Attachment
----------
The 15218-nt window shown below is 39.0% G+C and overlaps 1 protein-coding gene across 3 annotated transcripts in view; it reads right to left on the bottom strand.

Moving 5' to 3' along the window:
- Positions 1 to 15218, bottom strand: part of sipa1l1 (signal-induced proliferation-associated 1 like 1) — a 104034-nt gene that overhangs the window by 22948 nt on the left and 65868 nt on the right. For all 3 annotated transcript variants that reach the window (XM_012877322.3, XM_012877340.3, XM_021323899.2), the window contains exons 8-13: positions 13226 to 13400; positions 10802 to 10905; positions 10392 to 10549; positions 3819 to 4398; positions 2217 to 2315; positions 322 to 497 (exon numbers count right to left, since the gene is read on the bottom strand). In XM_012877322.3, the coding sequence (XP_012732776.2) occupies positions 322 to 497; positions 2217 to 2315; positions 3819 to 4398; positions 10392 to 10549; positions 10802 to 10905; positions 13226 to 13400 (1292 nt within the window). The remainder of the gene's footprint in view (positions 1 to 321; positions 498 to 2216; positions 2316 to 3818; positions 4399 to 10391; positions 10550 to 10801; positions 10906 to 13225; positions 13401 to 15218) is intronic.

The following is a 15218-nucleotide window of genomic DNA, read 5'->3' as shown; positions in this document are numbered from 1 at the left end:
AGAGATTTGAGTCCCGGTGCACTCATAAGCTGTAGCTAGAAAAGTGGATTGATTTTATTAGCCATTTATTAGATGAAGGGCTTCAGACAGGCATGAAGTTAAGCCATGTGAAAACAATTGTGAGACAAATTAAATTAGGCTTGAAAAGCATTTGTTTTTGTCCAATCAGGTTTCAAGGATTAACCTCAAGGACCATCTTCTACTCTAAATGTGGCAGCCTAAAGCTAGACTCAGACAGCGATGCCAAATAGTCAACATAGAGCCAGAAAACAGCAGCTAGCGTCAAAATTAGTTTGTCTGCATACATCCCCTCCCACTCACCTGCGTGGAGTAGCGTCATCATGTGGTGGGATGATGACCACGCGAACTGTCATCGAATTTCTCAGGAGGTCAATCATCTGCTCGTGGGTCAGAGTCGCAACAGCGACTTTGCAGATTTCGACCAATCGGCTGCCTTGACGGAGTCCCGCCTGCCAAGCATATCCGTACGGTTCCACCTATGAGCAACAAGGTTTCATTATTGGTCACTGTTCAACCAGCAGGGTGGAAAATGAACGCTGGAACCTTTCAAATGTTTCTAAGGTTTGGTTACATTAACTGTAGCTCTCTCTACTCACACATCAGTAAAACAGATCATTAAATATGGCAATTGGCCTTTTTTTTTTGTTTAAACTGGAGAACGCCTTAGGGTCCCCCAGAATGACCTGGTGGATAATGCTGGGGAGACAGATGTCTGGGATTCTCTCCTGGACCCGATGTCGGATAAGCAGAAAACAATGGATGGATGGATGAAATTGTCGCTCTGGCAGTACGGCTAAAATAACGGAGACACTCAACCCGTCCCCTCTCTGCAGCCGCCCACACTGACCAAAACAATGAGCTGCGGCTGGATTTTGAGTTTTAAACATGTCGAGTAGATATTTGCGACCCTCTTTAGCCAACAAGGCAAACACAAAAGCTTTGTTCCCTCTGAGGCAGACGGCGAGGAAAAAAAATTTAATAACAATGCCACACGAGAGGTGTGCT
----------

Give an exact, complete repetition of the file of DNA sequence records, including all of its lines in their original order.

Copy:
The 15218-nt window shown below is 39.0% G+C and overlaps 1 protein-coding gene across 3 annotated transcripts in view; it reads right to left on the bottom strand.

Moving 5' to 3' along the window:
- Positions 1 to 15218, bottom strand: part of sipa1l1 (signal-induced proliferation-associated 1 like 1) — a 104034-nt gene that overhangs the window by 22948 nt on the left and 65868 nt on the right. For all 3 annotated transcript variants that reach the window (XM_012877322.3, XM_012877340.3, XM_021323899.2), the window contains exons 8-13: positions 13226 to 13400; positions 10802 to 10905; positions 10392 to 10549; positions 3819 to 4398; positions 2217 to 2315; positions 322 to 497 (exon numbers count right to left, since the gene is read on the bottom strand). In XM_012877322.3, the coding sequence (XP_012732776.2) occupies positions 322 to 497; positions 2217 to 2315; positions 3819 to 4398; positions 10392 to 10549; positions 10802 to 10905; positions 13226 to 13400 (1292 nt within the window). The remainder of the gene's footprint in view (positions 1 to 321; positions 498 to 2216; positions 2316 to 3818; positions 4399 to 10391; positions 10550 to 10801; positions 10906 to 13225; positions 13401 to 15218) is intronic.

The following is a 15218-nucleotide window of genomic DNA, read 5'->3' as shown; positions in this document are numbered from 1 at the left end:
AGAGATTTGAGTCCCGGTGCACTCATAAGCTGTAGCTAGAAAAGTGGATTGATTTTATTAGCCATTTATTAGATGAAGGGCTTCAGACAGGCATGAAGTTAAGCCATGTGAAAACAATTGTGAGACAAATTAAATTAGGCTTGAAAAGCATTTGTTTTTGTCCAATCAGGTTTCAAGGATTAACCTCAAGGACCATCTTCTACTCTAAATGTGGCAGCCTAAAGCTAGACTCAGACAGCGATGCCAAATAGTCAACATAGAGCCAGAAAACAGCAGCTAGCGTCAAAATTAGTTTGTCTGCATACATCCCCTCCCACTCACCTGCGTGGAGTAGCGTCATCATGTGGTGGGATGATGACCACGCGAACTGTCATCGAATTTCTCAGGAGGTCAATCATCTGCTCGTGGGTCAGAGTCGCAACAGCGACTTTGCAGATTTCGACCAATCGGCTGCCTTGACGGAGTCCCGCCTGCCAAGCATATCCGTACGGTTCCACCTATGAGCAACAAGGTTTCATTATTGGTCACTGTTCAACCAGCAGGGTGGAAAATGAACGCTGGAACCTTTCAAATGTTTCTAAGGTTTGGTTACATTAACTGTAGCTCTCTCTACTCACACATCAGTAAAACAGATCATTAAATATGGCAATTGGCCTTTTTTTTTTGTTTAAACTGGAGAACGCCTTAGGGTCCCCCAGAATGACCTGGTGGATAATGCTGGGGAGACAGATGTCTGGGATTCTCTCCTGGACCCGATGTCGGATAAGCAGAAAACAATGGATGGATGGATGAAATTGTCGCTCTGGCAGTACGGCTAAAATAACGGAGACACTCAACCCGTCCCCTCTCTGCAGCCGCCCACACTGACCAAAACAATGAGCTGCGGCTGGATTTTGAGTTTTAAACATGTCGAGTAGATATTTGCGACCCTCTTTAGCCAACAAGGCAAACACAAAAGCTTTGTTCCCTCTGAGGCAGACGGCGAGGAAAAAAAATTTAATAACAATGCCACACGAGAGGTGTGCT